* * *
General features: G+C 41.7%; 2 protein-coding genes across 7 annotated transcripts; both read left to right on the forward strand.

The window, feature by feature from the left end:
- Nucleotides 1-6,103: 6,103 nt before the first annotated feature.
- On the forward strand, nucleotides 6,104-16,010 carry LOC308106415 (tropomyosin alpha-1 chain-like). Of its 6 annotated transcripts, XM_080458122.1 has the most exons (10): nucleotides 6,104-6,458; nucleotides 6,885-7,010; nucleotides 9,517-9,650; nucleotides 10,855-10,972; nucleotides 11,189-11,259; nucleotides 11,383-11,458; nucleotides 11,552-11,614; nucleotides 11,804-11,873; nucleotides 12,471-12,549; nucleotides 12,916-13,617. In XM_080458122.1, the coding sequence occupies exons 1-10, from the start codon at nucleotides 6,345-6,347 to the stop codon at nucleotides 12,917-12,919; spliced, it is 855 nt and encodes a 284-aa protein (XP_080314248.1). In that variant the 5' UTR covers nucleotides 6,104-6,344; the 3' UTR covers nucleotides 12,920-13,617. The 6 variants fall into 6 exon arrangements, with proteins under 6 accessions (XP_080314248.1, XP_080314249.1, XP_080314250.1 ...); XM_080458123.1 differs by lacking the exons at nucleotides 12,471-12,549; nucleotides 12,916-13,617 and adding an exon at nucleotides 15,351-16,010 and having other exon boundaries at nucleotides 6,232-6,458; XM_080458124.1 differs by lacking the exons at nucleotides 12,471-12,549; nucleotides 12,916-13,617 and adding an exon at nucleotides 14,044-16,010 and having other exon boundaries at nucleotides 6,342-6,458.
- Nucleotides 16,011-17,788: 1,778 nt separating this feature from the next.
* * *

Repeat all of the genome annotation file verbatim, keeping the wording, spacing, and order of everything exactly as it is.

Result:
General features: G+C 41.7%; 2 protein-coding genes across 7 annotated transcripts; both read left to right on the forward strand.

The window, feature by feature from the left end:
- Nucleotides 1-6,103: 6,103 nt before the first annotated feature.
- On the forward strand, nucleotides 6,104-16,010 carry LOC308106415 (tropomyosin alpha-1 chain-like). Of its 6 annotated transcripts, XM_080458122.1 has the most exons (10): nucleotides 6,104-6,458; nucleotides 6,885-7,010; nucleotides 9,517-9,650; nucleotides 10,855-10,972; nucleotides 11,189-11,259; nucleotides 11,383-11,458; nucleotides 11,552-11,614; nucleotides 11,804-11,873; nucleotides 12,471-12,549; nucleotides 12,916-13,617. In XM_080458122.1, the coding sequence occupies exons 1-10, from the start codon at nucleotides 6,345-6,347 to the stop codon at nucleotides 12,917-12,919; spliced, it is 855 nt and encodes a 284-aa protein (XP_080314248.1). In that variant the 5' UTR covers nucleotides 6,104-6,344; the 3' UTR covers nucleotides 12,920-13,617. The 6 variants fall into 6 exon arrangements, with proteins under 6 accessions (XP_080314248.1, XP_080314249.1, XP_080314250.1 ...); XM_080458123.1 differs by lacking the exons at nucleotides 12,471-12,549; nucleotides 12,916-13,617 and adding an exon at nucleotides 15,351-16,010 and having other exon boundaries at nucleotides 6,232-6,458; XM_080458124.1 differs by lacking the exons at nucleotides 12,471-12,549; nucleotides 12,916-13,617 and adding an exon at nucleotides 14,044-16,010 and having other exon boundaries at nucleotides 6,342-6,458.
- Nucleotides 16,011-17,788: 1,778 nt separating this feature from the next.